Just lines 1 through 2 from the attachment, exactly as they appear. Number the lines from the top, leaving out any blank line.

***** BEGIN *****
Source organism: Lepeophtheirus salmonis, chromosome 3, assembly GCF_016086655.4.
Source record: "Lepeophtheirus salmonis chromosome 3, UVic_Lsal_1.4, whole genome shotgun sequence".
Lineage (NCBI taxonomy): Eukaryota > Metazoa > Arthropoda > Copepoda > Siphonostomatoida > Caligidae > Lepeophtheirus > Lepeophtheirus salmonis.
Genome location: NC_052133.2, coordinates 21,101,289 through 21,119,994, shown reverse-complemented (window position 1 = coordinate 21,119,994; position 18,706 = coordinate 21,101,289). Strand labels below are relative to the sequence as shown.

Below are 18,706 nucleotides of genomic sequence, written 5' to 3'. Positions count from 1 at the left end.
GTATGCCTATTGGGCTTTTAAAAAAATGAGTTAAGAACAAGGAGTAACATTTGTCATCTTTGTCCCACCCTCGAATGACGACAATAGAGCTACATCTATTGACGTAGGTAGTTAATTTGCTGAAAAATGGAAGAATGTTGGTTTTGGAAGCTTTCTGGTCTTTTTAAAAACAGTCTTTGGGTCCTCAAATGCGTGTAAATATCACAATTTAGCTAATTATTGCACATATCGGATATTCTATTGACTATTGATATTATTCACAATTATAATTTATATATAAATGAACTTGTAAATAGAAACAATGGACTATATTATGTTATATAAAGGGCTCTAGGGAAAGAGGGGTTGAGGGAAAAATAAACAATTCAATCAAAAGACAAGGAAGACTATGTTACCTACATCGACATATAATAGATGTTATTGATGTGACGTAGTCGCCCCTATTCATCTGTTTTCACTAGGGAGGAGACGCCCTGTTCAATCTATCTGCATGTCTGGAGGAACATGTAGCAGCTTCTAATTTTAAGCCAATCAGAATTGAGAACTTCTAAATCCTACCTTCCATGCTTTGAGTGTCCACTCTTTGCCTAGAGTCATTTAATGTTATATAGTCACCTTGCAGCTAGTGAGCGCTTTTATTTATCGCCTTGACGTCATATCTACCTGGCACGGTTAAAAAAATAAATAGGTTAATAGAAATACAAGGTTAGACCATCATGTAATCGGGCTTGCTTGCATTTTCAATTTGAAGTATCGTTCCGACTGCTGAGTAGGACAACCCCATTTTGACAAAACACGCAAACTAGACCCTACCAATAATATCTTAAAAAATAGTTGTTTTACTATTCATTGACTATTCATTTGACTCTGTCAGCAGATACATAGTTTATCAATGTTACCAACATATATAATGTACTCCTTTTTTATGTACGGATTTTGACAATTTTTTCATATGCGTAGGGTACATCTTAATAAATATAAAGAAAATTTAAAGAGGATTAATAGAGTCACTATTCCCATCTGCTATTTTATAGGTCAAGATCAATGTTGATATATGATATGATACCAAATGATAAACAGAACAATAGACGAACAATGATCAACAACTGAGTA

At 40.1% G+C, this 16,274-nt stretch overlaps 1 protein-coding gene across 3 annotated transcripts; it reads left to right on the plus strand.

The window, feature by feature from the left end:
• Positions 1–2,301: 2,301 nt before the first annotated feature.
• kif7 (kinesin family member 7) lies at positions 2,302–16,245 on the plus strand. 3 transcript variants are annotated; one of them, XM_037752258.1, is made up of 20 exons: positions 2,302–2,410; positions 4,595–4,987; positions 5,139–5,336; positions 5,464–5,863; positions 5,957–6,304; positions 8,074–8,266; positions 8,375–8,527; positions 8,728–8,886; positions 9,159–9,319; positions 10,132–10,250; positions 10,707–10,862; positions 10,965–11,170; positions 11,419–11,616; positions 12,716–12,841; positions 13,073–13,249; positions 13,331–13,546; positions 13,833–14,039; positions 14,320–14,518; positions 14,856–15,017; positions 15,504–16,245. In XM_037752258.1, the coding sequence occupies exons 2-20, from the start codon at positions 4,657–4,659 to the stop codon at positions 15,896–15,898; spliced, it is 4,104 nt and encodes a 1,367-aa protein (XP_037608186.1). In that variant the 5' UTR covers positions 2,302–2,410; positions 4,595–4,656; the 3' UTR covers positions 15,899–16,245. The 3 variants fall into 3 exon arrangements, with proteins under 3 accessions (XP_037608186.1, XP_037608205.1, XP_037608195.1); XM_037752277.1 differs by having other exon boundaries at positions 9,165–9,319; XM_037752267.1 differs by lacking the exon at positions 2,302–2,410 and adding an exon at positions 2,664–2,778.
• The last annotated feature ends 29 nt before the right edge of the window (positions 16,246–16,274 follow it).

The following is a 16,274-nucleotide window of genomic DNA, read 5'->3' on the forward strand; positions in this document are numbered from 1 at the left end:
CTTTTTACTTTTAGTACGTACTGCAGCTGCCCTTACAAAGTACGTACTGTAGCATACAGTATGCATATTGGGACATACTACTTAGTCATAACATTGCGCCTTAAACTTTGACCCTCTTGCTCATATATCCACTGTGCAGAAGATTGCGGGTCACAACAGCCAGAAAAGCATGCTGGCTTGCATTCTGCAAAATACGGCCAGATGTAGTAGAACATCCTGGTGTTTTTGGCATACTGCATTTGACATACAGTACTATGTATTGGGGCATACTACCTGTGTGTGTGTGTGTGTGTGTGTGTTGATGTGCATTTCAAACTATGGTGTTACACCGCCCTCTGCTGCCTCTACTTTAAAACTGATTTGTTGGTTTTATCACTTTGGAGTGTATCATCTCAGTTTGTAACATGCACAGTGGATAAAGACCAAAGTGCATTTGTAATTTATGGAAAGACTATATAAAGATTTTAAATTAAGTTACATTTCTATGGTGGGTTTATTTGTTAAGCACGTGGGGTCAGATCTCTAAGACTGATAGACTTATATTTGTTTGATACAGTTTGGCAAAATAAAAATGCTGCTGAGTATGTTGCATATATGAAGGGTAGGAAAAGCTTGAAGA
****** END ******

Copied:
Source organism: Lepeophtheirus salmonis, chromosome 3, assembly GCF_016086655.4.
Source record: "Lepeophtheirus salmonis chromosome 3, UVic_Lsal_1.4, whole genome shotgun sequence".